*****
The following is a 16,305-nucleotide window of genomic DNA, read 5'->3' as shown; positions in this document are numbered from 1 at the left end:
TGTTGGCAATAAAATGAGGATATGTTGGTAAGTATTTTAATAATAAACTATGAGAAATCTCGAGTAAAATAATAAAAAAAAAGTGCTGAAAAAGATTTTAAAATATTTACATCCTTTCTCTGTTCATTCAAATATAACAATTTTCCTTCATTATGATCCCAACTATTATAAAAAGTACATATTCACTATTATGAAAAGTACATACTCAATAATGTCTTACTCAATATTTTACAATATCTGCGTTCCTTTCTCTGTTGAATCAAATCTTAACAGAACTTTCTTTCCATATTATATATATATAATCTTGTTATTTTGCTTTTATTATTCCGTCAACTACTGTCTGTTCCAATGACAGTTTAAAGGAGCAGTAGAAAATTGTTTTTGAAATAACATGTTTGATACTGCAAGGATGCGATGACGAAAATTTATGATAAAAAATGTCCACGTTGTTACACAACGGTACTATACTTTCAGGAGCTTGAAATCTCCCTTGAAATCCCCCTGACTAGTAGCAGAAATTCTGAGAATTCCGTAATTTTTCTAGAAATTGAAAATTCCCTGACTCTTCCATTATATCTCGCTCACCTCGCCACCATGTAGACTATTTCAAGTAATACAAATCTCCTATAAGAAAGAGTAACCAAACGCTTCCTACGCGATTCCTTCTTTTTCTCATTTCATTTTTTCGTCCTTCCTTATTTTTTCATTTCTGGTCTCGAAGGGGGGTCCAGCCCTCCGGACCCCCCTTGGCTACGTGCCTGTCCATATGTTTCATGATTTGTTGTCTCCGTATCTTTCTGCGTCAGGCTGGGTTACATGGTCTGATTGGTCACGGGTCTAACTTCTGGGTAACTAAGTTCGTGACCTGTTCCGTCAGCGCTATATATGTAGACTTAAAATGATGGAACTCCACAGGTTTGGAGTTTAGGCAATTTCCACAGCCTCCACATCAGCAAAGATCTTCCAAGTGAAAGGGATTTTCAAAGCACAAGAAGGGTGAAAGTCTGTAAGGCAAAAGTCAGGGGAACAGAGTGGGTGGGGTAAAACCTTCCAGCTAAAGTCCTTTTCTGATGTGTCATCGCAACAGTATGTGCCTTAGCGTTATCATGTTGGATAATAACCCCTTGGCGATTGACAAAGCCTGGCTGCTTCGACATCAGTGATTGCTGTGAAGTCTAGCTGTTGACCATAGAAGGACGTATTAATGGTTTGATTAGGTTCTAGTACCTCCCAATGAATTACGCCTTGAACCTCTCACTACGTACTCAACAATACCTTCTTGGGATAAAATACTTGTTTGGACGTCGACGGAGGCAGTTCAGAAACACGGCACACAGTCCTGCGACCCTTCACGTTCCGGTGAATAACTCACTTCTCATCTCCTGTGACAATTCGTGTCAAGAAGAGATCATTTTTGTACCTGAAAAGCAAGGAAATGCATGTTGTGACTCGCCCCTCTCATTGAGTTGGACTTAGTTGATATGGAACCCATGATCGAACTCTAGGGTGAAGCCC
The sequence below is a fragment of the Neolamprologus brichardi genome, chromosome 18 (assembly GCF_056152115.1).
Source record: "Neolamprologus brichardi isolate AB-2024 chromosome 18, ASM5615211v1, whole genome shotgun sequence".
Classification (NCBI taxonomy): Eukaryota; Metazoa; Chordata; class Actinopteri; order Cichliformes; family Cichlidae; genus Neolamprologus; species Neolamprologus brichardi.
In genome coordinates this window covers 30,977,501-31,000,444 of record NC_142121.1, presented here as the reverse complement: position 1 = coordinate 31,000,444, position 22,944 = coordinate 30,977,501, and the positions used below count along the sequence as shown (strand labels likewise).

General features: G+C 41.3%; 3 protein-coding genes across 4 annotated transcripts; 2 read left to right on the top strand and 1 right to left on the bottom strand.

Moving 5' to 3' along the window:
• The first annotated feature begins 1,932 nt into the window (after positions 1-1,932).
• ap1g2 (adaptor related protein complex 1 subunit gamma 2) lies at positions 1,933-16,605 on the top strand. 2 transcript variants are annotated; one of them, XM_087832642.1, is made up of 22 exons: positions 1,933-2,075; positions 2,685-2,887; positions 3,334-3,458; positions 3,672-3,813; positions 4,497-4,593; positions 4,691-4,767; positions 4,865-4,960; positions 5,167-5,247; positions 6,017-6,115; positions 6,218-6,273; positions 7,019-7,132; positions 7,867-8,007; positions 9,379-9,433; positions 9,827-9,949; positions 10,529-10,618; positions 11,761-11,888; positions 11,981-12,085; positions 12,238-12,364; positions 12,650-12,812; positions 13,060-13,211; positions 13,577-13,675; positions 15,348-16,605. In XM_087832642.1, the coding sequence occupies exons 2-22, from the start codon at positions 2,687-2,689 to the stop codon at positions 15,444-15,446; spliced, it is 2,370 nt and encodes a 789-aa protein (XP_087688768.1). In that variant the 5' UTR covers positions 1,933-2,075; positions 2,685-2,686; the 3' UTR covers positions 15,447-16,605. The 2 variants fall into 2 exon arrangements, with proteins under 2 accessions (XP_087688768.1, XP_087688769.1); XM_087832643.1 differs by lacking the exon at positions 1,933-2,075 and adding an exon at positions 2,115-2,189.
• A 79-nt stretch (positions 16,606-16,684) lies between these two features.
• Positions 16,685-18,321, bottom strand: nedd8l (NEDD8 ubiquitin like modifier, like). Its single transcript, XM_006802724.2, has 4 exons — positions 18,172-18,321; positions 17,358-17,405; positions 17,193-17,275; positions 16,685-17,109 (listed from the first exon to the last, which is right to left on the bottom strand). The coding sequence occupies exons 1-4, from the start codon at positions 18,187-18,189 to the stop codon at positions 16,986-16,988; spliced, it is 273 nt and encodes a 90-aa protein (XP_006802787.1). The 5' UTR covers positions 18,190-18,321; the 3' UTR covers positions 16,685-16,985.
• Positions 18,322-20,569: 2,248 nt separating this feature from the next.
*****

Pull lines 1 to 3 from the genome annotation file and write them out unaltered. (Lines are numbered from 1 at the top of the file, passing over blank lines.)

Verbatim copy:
The following is a 16,305-nucleotide window of genomic DNA, read 5'->3' as shown; positions in this document are numbered from 1 at the left end:
TGTTGGCAATAAAATGAGGATATGTTGGTAAGTATTTTAATAATAAACTATGAGAAATCTCGAGTAAAATAATAAAAAAAAAGTGCTGAAAAAGATTTTAAAATATTTACATCCTTTCTCTGTTCATTCAAATATAACAATTTTCCTTCATTATGATCCCAACTATTATAAAAAGTACATATTCACTATTATGAAAAGTACATACTCAATAATGTCTTACTCAATATTTTACAATATCTGCGTTCCTTTCTCTGTTGAATCAAATCTTAACAGAACTTTCTTTCCATATTATATATATATAATCTTGTTATTTTGCTTTTATTATTCCGTCAACTACTGTCTGTTCCAATGACAGTTTAAAGGAGCAGTAGAAAATTGTTTTTGAAATAACATGTTTGATACTGCAAGGATGCGATGACGAAAATTTATGATAAAAAATGTCCACGTTGTTACACAACGGTACTATACTTTCAGGAGCTTGAAATCTCCCTTGAAATCCCCCTGACTAGTAGCAGAAATTCTGAGAATTCCGTAATTTTTCTAGAAATTGAAAATTCCCTGACTCTTCCATTATATCTCGCTCACCTCGCCACCATGTAGACTATTTCAAGTAATACAAATCTCCTATAAGAAAGAGTAACCAAACGCTTCCTACGCGATTCCTTCTTTTTCTCATTTCATTTTTTCGTCCTTCCTTATTTTTTCATTTCTGGTCTCGAAGGGGGGTCCAGCCCTCCGGACCCCCCTTGGCTACGTGCCTGTCCATATGTTTCATGATTTGTTGTCTCCGTATCTTTCTGCGTCAGGCTGGGTTACATGGTCTGATTGGTCACGGGTCTAACTTCTGGGTAACTAAGTTCGTGACCTGTTCCGTCAGCGCTATATATGTAGACTTAAAATGATGGAACTCCACAGGTTTGGAGTTTAGGCAATTTCCACAGCCTCCACATCAGCAAAGATCTTCCAAGTGAAAGGGATTTTCAAAGCACAAGAAGGGTGAAAGTCTGTAAGGCAAAAGTCAGGGGAACAGAGTGGGTGGGGTAAAACCTTCCAGCTAAAGTCCTTTTCTGATGTGTCATCGCAACAGTATGTGCCTTAGCGTTATCATGTTGGATAATAACCCCTTGGCGATTGACAAAGCCTGGCTGCTTCGACATCAGTGATTGCTGTGAAGTCTAGCTGTTGACCATAGAAGGACGTATTAATGGTTTGATTAGGTTCTAGTACCTCCCAATGAATTACGCCTTGAACCTCTCACTACGTACTCAACAATACCTTCTTGGGATAAAATACTTGTTTGGACGTCGACGGAGGCAGTTCAGAAACACGGCACACAGTCCTGCGACCCTTCACGTTCCGGTGAATAACTCACTTCTCATCTCCTGTGACAATTCGTGTCAAGAAGAGATCATTTTTGTACCTGAAAAGCAAGGAAATGCATGTTGTGACTCGCCCCTCTCATTGAGTTGGACTTAGTTGATATGGAACCCATGATCGAACTCTAGGGTGAAGCCC
The sequence below is a fragment of the Neolamprologus brichardi genome, chromosome 18 (assembly GCF_056152115.1).